An honest look at how hard, and rewarding, it can be to challenge yourself at summer camp, by our guest blogger, Hannah Pasternak
One purpose of camp is to learn how to reach out—how to broaden your horizons, diversify your friend-spectrum, and unfurl your mind. Where I attended camp, this was heavily enforced. As a lower division camper (ages 12 and under), we had only a few choice and elective opportunities in terms of our schedule. At “team games,” everyone participated in every sport whether you were good enough to one day be a gold medal Olympian or had never picked up a lacrosse stick or hit a field hockey ball in your life. I, of course, was the latter type of camper. I was always rather uncoordinated and liked to shelter myself doing Arts & Crafts or Enameling—in other words, indoor activities. Simple measures by the camps’ directors and administrators like these truly push campers out of their comfort zones and into new worlds where eyes are opened and campers like me can say, “Hey, I’m not as uncoordinated as I thought I was!” Over time, campers begin to realize that everything happens for a reason. Camp leaders make decisions like these—for example, to make certain activities mandatory—because they are in our best interest. And that is why we love camp.
It is difficult as a young camper, however, to understand these decisions and how beneficial they truly are. In retrospect, I can guarantee that 99.99% of campers will look back and realize how meaningful this encouragement was. I was one of those campers myself. As I mentioned previously, I wasn’t the most athletic girl at a camp where it seemed all of my friends were on at least 3 competitive sports teams at home. When I started camp, I also happened to be not the most social camper, and not the kindest camper, either. The combination of these traits made it difficult for me at first. I was somewhat randomly placed into a bunk my first summer at camp, as most first-year campers are. After a camper’s first summer, my camp sends her bunkmate request forms every spring. Here, she can list 10 girls she would enjoy spending her summer with in close quarters.
Over the summers that followed, the other bunks in my age group evolved to fit the eternal bonds that girls were starting to build, most likely because of good chemistry between girls and mutual desires shown through these request forms. However, the original bunk I was put in from my first summer seemed to almost never vary for the exception of an additional girl added onto our “core group” my second summer. With each year that passed, my attitude at camp got progressively worse. I still didn’t feel like I had that one “BFF” while it seemed everyone else in my age group did. For four summers, my bunk never changed as I made no effort to change it.
My fifth summer, I was 13. I got on the bus to camp like it was routine, kissed my parents goodbye, and expected this summer to be no different than any other. However, I found out later on the bus ride that I was placed in a bunk with girls I had never even socialized with. Meanwhile, my old bunk was placed together. I was shocked. I didn’t outwardly request to be switched, so I didn’t understand why I was. But today, I do. Not only do I understand, but I am grateful. That summer, I transformed. Once, I had five friends in my age group. By the end of that summer, I was able to walk into any bunk with a warm welcome or tell any girl in my age group my deepest and darkest secrets. Creatively, I was rejuvenated. As a 13-year-old camper, I wrote about ten full songs that summer, all of which I comfortably played with my guitar in front of my new best friends and anyone else who wanted to listen. I tried painting for the first time, and I fell in love with it.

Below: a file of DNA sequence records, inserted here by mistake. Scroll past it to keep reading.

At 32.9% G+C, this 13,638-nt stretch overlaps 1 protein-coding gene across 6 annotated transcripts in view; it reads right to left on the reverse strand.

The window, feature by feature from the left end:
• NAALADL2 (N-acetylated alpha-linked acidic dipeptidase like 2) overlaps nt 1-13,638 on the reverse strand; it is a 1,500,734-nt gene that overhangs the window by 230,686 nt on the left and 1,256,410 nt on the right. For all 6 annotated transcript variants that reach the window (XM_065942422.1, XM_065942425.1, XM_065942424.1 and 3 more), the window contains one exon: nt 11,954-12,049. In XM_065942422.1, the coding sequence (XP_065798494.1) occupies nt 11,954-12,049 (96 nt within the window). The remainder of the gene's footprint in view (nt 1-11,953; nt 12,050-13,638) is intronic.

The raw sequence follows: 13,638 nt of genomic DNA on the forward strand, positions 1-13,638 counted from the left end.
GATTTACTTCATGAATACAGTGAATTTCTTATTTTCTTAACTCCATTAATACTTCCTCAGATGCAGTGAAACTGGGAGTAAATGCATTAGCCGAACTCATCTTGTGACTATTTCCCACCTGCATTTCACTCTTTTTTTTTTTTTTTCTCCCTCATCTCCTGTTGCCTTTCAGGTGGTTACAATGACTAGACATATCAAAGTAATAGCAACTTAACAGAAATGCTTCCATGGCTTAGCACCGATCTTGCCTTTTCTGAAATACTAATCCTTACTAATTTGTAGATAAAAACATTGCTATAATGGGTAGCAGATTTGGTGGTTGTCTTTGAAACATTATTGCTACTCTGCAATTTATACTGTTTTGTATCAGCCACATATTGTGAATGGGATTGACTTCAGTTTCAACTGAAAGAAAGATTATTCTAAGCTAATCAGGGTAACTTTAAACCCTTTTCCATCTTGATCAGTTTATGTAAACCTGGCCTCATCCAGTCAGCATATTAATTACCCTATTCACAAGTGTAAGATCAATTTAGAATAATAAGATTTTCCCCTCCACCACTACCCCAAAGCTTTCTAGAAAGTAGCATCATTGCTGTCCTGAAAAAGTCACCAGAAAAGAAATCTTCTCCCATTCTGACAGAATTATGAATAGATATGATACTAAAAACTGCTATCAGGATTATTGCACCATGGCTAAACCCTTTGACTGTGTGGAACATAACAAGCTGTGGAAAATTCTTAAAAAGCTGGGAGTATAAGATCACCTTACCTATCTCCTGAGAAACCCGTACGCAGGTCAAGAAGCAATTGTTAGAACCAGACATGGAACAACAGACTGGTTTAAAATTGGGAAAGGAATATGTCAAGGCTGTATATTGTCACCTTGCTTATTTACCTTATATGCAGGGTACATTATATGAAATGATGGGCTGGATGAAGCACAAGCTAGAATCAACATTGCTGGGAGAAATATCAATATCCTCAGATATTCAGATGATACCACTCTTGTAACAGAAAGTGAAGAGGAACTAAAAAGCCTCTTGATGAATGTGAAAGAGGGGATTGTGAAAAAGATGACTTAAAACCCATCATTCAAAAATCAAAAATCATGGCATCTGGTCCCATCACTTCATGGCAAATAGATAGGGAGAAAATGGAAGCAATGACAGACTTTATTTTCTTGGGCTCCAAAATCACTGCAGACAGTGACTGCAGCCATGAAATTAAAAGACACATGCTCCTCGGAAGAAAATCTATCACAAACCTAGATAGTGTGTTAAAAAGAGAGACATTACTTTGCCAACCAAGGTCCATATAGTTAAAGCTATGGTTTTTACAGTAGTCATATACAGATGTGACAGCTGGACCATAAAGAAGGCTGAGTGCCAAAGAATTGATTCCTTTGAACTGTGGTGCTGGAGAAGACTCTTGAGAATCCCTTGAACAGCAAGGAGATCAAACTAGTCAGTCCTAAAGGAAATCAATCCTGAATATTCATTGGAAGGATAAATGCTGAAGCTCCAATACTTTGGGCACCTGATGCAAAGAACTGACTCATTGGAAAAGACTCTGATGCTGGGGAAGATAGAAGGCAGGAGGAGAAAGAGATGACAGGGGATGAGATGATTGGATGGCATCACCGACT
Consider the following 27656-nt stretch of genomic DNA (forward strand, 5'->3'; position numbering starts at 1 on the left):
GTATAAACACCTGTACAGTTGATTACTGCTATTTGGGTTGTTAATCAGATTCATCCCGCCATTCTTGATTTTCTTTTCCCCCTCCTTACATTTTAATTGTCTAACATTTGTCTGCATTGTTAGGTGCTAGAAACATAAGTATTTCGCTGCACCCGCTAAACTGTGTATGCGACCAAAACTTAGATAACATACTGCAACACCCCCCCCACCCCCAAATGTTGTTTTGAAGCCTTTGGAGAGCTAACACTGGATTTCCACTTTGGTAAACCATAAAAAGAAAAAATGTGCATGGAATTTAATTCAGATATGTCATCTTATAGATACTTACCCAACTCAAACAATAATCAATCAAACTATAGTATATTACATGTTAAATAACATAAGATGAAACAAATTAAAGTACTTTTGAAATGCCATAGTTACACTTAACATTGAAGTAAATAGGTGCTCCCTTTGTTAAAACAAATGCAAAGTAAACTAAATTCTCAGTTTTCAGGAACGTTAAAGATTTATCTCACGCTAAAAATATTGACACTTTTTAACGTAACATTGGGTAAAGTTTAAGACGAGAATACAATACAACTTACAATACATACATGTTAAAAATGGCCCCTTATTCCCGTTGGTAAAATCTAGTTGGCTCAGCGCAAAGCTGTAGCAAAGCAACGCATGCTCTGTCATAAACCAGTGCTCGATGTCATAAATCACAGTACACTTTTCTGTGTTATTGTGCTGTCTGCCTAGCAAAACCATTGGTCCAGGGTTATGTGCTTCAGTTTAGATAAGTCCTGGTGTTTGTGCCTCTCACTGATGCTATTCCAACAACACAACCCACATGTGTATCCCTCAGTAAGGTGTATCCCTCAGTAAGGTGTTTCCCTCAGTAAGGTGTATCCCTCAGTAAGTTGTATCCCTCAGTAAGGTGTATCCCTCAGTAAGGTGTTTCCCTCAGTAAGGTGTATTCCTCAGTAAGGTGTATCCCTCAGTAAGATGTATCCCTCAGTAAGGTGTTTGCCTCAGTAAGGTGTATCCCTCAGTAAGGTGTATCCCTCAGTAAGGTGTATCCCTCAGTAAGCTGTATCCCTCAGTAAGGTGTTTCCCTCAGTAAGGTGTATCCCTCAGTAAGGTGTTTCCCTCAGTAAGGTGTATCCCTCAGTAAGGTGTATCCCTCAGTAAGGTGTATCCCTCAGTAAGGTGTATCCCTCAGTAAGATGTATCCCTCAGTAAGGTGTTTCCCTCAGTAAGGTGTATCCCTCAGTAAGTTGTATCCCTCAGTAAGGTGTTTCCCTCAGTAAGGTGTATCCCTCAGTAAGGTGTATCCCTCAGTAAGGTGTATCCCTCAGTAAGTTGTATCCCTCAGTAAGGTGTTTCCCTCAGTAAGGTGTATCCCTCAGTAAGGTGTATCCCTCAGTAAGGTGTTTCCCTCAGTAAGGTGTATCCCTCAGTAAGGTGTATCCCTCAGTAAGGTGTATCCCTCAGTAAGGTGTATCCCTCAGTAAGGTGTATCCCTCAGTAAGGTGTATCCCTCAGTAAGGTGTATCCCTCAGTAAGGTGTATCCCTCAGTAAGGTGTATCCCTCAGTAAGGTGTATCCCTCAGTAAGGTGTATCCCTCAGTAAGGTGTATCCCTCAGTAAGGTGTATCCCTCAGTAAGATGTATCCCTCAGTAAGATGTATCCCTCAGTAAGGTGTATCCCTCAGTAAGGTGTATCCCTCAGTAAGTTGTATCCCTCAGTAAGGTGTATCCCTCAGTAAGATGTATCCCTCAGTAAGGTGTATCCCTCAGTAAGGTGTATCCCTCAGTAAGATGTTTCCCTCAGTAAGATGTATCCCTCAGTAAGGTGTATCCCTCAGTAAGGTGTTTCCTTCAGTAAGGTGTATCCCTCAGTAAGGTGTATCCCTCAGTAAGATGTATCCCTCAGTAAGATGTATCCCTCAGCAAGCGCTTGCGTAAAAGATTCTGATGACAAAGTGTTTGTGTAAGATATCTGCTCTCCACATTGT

Fast forward two summers. I had a whole new set of best friends, but in addition to that, became equally close with every other girl in my age group—literally. I felt like I belonged. I went to bed smiling every night. I won the Fine Arts Award on my last night of camp. The same night, I won the Dedication Cup—a special award given to a second-year senior (a camper from the oldest age group) in honor of her dedication to and compassion for camp.
In hindsight, it is amazing to think that none of this would have happened if it were not for the camp director, and her decision to move my bunk. If my situation that summer remained the same as it had always been, I might not have even wanted to come back to camp for my last few summers. They always say, “Mother knows best.” Well, Mother is not the only one that knows best. When it comes to a lot of things, your camp directors, counselors, owners, and other administrators do too.
Now that bunk-selection season is on the rise, it is important to work together with camp directors to settle on what might not be the easiest adjustment or situation, but what will, at the end of the day, create the best camp experience possible.
Hannah comes from a generations-old family tradition of camping in Maine, and is herself an alum of Maine Camp Experience member camp Tripp Lake. Hannah graduates from high school this summer, and will be attending Brown University in the fall.
Photo courtesy Tripp Lake Camp
Talk to Laurie, our Maine Campcierge®, about choosing the right camp for your child and what to do in Maine.